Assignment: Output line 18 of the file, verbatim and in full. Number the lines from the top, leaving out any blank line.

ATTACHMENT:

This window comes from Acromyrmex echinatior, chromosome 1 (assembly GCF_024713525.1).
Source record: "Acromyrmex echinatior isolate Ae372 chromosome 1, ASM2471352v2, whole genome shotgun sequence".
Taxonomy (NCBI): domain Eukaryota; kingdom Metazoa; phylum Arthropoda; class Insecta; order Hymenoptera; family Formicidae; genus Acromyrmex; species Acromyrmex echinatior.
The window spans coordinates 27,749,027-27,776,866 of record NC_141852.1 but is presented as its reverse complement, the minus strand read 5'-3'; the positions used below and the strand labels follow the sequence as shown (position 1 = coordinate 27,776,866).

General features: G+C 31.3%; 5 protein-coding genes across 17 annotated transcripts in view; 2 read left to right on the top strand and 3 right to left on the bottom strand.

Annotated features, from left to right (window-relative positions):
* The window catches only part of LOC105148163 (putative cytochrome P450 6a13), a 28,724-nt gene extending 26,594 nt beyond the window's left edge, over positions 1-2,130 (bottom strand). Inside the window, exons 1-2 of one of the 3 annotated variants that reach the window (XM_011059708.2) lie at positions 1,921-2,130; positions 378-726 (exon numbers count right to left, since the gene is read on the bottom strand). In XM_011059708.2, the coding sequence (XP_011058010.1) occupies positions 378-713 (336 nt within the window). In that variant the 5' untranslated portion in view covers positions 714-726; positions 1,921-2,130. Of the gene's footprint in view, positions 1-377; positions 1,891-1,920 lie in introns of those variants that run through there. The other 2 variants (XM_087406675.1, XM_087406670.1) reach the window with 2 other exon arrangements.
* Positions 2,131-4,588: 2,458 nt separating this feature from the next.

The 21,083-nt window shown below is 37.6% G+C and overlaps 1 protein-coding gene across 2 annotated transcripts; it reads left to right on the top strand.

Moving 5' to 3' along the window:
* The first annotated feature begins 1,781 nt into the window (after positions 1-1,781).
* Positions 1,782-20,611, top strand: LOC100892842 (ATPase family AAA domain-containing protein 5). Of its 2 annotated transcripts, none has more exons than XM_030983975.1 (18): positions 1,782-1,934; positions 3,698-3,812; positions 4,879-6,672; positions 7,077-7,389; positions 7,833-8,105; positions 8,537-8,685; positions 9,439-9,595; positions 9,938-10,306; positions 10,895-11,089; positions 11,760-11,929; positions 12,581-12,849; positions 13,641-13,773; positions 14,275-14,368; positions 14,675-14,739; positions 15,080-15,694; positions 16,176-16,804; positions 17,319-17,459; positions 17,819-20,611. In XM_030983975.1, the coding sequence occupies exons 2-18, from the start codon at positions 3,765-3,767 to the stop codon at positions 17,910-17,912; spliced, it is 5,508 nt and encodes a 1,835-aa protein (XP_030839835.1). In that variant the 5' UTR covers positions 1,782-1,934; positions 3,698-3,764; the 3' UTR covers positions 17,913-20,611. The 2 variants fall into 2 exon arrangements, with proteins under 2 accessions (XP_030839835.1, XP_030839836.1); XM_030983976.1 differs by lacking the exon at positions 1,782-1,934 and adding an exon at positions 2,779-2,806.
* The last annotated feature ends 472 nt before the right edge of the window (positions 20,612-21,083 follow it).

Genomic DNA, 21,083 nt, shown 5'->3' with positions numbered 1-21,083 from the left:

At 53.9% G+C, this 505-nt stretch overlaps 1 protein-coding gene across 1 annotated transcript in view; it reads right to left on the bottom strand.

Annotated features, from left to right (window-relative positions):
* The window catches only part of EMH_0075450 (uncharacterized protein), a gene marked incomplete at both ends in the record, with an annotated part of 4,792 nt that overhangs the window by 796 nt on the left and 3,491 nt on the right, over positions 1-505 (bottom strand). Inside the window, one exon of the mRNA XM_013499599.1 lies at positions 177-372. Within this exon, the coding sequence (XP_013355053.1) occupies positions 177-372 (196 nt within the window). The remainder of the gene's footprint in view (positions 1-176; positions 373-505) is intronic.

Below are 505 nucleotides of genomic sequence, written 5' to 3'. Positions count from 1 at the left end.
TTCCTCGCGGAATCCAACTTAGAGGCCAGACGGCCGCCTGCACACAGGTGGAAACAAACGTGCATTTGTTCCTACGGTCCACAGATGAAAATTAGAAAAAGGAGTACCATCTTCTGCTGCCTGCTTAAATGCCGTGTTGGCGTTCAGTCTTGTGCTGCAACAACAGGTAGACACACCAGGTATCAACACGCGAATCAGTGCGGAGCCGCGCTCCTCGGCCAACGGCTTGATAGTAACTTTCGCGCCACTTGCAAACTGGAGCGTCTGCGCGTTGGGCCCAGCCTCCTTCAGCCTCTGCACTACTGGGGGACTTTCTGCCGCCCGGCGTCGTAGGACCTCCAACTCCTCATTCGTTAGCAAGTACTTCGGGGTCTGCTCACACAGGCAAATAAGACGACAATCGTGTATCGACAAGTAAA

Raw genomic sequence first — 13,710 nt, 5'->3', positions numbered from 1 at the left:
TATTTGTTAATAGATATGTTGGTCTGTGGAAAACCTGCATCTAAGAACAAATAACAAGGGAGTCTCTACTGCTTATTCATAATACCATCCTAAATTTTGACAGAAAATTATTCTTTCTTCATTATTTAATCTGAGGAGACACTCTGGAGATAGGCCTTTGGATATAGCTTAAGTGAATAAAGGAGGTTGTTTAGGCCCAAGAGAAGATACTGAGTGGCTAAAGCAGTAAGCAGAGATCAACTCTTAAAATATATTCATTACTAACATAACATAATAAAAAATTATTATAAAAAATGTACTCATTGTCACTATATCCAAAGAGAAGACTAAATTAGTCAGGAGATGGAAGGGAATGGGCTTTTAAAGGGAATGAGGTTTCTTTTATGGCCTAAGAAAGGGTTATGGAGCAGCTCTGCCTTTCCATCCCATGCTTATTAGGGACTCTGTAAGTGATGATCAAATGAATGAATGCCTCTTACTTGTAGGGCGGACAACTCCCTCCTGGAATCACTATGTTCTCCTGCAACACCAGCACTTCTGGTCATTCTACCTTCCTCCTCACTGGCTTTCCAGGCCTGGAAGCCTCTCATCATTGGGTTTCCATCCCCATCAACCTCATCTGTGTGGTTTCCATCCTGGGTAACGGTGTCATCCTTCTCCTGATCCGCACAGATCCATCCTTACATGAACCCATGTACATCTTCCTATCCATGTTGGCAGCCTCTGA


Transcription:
Below are 505 nucleotides of genomic sequence, written 5' to 3'. Positions count from 1 at the left end.